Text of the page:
We're Black and Blue All Over:
The grand total of the Green Bay Packers' latest series of injuries suggested the possibility for one long-term absence, another of a several weeks and a third of minimal consequence.
That's the message coach Mike McCarthy conveyed to reporters late Monday on the status of right tackle Bryan Bulaga (hip), linebacker Clay Matthews (hamstring) and receiver Jordy Nelson (ankle). Jason Wilde of ESPNMilwaukee.com has details.
An extended absence for Bulaga would mean a semi-permanent shift of T.J. Lang to right tackle and the insertion of Evan Dietrich-Smith at left guard. It would also leave the Packers without an experienced backup at any of the remaining positions should another injury occur. It doesn't appear that 2011 first-round draft pick Derek Sherrod (leg) is ready to be activated from the physically unable to perform (PUP) list, but I suppose that could change.
McCarthy said Matthews could miss a "couple weeks," which is fortunate because the Packers have their bye this week. They are due back in Green Bay to begin practicing next Monday.
Continuing around the NFC North:
Packers linebacker Nick Perry is getting a second opinion on a knee injury that has kept him out of the Packers' last three games, notes Weston Hodkiewicz of the Green Bay Press-Gazette.
The Packers aren't planning to relieve Randall Cobb of his return duties, writes Tom Silverstein of the Milwaukee Journal Sentinel.
Chip Scoggins of the Star Tribune thinks the Minnesota Vikings need to stay with quarterback Christian Ponder whether he plays "good, bad or horrific." Scoggins: "No matter how poorly Ponder performs -- and it can't get much worse -- the Vikings can't pull the plug on him now. That would undermine the very thing they're trying to determine this season: Is Ponder a franchise quarterback?"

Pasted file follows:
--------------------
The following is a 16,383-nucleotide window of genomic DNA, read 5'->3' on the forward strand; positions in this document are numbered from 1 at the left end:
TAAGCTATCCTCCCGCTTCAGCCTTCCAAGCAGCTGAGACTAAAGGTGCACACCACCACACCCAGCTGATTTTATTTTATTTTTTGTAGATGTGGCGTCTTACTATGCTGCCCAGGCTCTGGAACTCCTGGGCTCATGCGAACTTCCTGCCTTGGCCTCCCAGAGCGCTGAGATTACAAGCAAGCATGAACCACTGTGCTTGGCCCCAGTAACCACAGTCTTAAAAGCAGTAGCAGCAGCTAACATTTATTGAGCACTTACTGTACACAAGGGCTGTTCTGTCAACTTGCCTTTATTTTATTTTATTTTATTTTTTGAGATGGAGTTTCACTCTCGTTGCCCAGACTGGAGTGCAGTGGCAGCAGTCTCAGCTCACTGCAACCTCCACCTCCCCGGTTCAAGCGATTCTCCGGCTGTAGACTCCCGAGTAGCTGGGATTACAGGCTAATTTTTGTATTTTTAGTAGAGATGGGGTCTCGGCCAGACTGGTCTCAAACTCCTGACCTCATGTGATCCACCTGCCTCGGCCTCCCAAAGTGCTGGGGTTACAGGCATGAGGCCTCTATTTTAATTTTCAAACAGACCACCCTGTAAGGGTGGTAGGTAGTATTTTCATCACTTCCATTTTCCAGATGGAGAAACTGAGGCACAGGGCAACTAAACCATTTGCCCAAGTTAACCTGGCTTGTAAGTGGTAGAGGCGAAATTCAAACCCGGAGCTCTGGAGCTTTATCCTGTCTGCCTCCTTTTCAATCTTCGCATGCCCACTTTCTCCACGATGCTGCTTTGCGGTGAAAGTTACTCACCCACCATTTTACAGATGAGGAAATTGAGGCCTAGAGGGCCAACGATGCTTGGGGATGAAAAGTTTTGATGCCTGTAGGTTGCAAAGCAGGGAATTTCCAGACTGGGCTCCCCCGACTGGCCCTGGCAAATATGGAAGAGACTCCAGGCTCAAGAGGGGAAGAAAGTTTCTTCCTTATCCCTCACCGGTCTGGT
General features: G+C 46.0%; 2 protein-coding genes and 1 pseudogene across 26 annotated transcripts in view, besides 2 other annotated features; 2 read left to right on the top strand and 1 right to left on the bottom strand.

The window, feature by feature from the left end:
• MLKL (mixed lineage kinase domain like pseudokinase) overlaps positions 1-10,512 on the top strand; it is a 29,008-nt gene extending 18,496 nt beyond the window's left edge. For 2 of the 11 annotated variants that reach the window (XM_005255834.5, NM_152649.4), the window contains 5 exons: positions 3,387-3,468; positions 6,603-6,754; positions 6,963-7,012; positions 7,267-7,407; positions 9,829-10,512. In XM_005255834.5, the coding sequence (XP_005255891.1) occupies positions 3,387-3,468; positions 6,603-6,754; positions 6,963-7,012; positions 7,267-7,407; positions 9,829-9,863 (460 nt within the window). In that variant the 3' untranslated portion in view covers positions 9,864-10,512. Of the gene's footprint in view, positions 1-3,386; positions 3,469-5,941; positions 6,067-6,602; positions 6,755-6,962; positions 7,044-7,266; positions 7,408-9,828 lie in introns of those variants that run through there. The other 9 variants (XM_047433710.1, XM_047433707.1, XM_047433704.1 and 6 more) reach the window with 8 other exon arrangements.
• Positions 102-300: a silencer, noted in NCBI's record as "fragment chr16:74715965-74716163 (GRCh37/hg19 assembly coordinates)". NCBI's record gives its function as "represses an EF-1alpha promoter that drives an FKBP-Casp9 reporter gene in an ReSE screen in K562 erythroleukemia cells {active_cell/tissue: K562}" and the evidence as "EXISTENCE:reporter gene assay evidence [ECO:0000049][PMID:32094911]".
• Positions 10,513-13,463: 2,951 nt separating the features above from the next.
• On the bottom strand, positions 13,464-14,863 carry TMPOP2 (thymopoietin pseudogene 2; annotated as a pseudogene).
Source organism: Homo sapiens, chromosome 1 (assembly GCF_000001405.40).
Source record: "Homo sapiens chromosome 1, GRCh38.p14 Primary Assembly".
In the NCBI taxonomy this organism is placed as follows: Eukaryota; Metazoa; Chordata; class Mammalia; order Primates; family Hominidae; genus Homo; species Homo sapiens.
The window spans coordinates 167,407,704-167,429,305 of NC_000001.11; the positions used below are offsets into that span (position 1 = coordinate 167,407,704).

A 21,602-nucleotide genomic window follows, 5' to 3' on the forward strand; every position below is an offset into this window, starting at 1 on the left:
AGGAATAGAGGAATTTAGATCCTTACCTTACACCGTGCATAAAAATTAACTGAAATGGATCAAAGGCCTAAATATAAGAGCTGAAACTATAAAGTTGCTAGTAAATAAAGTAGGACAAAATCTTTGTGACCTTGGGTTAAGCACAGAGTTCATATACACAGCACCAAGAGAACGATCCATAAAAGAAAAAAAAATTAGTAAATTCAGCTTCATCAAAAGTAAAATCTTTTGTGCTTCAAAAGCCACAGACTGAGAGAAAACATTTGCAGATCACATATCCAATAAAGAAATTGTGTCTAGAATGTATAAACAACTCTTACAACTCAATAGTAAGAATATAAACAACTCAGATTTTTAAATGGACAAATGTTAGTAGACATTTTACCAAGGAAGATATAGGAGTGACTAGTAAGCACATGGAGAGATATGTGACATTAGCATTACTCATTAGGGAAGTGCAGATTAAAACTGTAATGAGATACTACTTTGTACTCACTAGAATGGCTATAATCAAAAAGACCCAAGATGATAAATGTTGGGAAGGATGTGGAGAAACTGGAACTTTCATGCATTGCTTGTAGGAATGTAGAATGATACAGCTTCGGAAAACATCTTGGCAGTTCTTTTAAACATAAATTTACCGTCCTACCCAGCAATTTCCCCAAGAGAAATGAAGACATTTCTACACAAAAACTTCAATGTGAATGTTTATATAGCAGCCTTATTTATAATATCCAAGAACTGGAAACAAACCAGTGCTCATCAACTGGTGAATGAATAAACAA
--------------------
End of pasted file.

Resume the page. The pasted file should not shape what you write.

Vikings receiver Percy Harvin on his availability for Sunday's game against the Detroit Lions, via Brian Murphy of the St. Paul Pioneer Press: "We've got a lot of work to do. It's a long shot, but I'm not ruling myself out."
Tom Pelissero of 1500ESPN.com breaks down the tape of the Vikings' loss to the Seattle Seahawks.
Drew Sharp of the Detroit Free Press thinks it's time to stop grading Lions general manager Martin Mayhew and coach Jim Schwartz on a curve. Sharp: "It has been four years [since 0-16]. Stop it. Forget about from where they came and concentrate exclusively on where they are now and where they must go in the next eight weeks. If the Lions don't make the playoffs, Schwartz and Mayhew failed. If the Lions don't make the playoffs, there should be serious discussion as to whether they're capable of taking this franchise to an even greater leap -- from the middle class to the NFL elite."
The Lions are in the thick of the playoff race, writes John Niyo of the Detroit News.
Lions running back Joique Bell has proved a more than adequate replacement as a receiver for Jahvid Best, writes Justin Rogers of Mlive.com.
Chicago Bears quarterback Jay Cutler told ESPN 1000 he wouldn't be interested in discussing a contract extension during the season. Cutler: "I did it during the year when I first got here, and it didn't work out that well, and I said I'd never do it again. After the year if they want to talk we can talk. If not, we'll play out the next year and see how it goes." Cutler's deal expires after the 2013 season.
Rick Morrissey of the Chicago Sun-Times: "[T]he halfway point of the season seems like a good time to acknowledge that all the fumble recoveries, all the interceptions and all the Charles Tillman, all the time, are simply what the Bears are. It’s not some strange, wonderful anomaly. Being turnover pigs is part of their DNA."
Tuesday isn't the final word on Bears receiver Johnny Knox's future with the team, writes Brad Biggs of the Chicago Tribune.